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NEW TAPE OF PIN-POUNDING RITUAL LINKED TO BID TO IMPLICATE OFFICERS

Another videotape of Marines pounding pins into the chests of paratroopers reportedly was put together by servicemen who want to show the practice was condoned by officers.

The video shows "blood pinning" incidents between 1989 and 1994, the Daily News of Jacksonville reported Saturday, citing an anonymous source.

The pins mark 10 parachute jumps and graduation from the parachute jumping school at Camp Lejeune, near Jacksonville.

"It basically was a cultural thing, and Marines were indoctrinated into this. You learn it from your seniors," a Marine involved in producing the video told the newspaper.

Since January, the Daily News reported, Marine officials have received a number of videotapes of such incidents. The latest tape was electronically altered so that only high-ranking officers were visible, the newspaper reported. The tape shows a lieutenant colonel, two majors and a retired major.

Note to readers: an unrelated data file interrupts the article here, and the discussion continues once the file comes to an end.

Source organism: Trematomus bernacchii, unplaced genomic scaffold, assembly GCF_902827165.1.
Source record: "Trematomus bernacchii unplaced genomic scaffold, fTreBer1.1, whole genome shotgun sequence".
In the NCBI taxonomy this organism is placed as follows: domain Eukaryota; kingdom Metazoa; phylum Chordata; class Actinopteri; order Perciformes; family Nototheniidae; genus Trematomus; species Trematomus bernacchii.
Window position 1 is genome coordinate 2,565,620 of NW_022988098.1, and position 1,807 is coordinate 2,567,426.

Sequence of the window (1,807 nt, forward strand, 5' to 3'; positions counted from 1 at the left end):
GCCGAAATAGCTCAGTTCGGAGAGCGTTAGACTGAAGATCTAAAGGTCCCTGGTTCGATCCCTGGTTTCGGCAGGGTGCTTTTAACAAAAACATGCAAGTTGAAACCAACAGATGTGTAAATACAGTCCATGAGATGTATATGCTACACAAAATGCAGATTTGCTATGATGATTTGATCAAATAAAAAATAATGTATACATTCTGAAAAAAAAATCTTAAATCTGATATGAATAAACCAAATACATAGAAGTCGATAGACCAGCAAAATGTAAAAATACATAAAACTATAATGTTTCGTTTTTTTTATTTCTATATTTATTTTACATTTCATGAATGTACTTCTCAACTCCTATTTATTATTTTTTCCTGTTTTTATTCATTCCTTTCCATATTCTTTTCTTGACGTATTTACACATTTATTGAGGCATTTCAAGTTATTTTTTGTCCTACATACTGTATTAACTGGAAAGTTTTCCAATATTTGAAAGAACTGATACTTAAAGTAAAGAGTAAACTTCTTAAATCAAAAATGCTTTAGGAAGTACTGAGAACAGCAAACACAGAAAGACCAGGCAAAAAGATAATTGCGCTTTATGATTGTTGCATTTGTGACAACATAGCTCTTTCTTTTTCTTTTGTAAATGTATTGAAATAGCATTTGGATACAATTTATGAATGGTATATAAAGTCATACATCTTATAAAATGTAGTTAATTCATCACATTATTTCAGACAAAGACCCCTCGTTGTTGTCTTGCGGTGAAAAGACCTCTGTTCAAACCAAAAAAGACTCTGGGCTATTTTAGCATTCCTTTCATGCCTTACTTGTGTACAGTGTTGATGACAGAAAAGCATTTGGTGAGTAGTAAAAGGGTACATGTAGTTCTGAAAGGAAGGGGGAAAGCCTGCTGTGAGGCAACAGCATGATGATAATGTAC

Lt. Stewart Upton, a camp spokesman, said authorities would investigate.

In January, "Dateline NBC" and other news shows aired a videotape of a 1991 blood pinning. Tapes of that case and one in 1993 apparently were made by Marines at Camp Lejeune; the hazing was denounced by the Pentagon.

The 1991 incident led to discharge recommendations for two platoon leaders and reprimands for three other Marines. The later incident led to a recommended discharge for a gunnery sergeant and lesser punishments for nine other servicemen.

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